Florida's 67 counties faced a noon Sunday deadline to finish hand-recounting ballots in the Senate and state agriculture-commissioner races. All of them made it, the Florida Department of State told ABC News.
In Broward, Scott had sued Election Supervisor Brenda Snipes successfully over her failure to provide results on time after Election Day. Her office reportedly had 22 provisional ballots that shouldn't have been counted, within a batch of 205. On Thursday, the county failed to upload results to a state website after the first round of recounting, missing the deadline by two minutes.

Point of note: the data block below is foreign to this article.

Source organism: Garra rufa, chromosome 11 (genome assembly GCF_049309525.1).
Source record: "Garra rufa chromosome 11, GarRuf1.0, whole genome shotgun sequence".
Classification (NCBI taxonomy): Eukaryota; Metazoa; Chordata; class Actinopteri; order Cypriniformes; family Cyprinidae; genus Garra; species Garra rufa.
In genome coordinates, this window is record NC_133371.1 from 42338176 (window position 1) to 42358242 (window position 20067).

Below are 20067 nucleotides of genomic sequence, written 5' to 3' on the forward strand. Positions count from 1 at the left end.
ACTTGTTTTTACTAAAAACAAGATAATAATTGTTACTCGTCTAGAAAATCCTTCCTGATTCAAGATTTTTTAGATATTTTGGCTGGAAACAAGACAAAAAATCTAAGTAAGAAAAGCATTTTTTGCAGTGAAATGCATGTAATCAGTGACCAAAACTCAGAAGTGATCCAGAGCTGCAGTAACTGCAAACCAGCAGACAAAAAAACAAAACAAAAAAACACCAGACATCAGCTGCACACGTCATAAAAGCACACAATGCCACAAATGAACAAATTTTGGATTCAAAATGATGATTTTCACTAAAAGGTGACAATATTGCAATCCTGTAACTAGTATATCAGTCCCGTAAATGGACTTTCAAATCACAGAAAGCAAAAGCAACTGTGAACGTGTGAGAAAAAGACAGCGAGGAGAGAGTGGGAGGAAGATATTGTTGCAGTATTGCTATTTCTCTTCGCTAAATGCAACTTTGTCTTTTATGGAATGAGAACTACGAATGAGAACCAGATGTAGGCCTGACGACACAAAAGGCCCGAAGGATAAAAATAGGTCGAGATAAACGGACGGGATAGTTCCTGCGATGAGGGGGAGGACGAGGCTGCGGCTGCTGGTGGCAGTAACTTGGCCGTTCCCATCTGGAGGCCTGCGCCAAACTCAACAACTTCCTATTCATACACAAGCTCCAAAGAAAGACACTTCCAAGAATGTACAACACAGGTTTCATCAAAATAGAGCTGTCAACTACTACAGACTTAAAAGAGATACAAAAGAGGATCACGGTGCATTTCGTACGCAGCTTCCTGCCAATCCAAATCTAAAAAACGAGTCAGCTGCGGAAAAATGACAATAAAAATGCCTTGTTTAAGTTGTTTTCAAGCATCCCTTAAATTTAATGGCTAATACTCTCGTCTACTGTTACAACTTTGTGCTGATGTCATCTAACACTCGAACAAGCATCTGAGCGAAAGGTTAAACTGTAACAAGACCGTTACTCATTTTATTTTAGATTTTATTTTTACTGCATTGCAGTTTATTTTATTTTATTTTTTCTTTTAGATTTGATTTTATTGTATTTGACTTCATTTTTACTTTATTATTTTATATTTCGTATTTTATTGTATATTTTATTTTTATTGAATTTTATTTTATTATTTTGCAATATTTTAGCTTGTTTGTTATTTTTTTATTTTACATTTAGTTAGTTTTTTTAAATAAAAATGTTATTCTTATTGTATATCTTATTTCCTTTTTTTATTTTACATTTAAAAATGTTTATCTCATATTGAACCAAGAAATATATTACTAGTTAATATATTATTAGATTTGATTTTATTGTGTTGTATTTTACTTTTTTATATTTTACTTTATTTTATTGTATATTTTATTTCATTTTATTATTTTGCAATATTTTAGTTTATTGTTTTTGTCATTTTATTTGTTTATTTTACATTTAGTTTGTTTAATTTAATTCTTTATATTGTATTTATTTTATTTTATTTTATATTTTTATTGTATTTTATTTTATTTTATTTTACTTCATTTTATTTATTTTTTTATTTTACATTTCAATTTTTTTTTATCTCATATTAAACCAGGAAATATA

Over the weekend, after Snipes' office had completed recounting in the Senate race on Friday but continued recounting in the state's agriculture commissioner race, she acknowledged her staff may have misplaced more than 2,000 ballots as it sought to finalize totals in that state-level race. Senate tallies had already been completed.
"The ballots are in the building," she said at a canvassing board meeting on Saturday, seeking to reassure those in attendance. "The ballots are in the building."
In Palm Beach, Elections Supervisor Susan Bucher said her counting machines overheated and stopped working multiple times, as the county raced to meet the state's 3 p.m. Thursday deadline in the machine recount. Palm Beach missed that deadline on Thursday and had to continue running the machines afterward. The manufacturer of the machines pushed back, suggesting county officials were running the machines in an unusual way, in comments to The Palm Beach Post.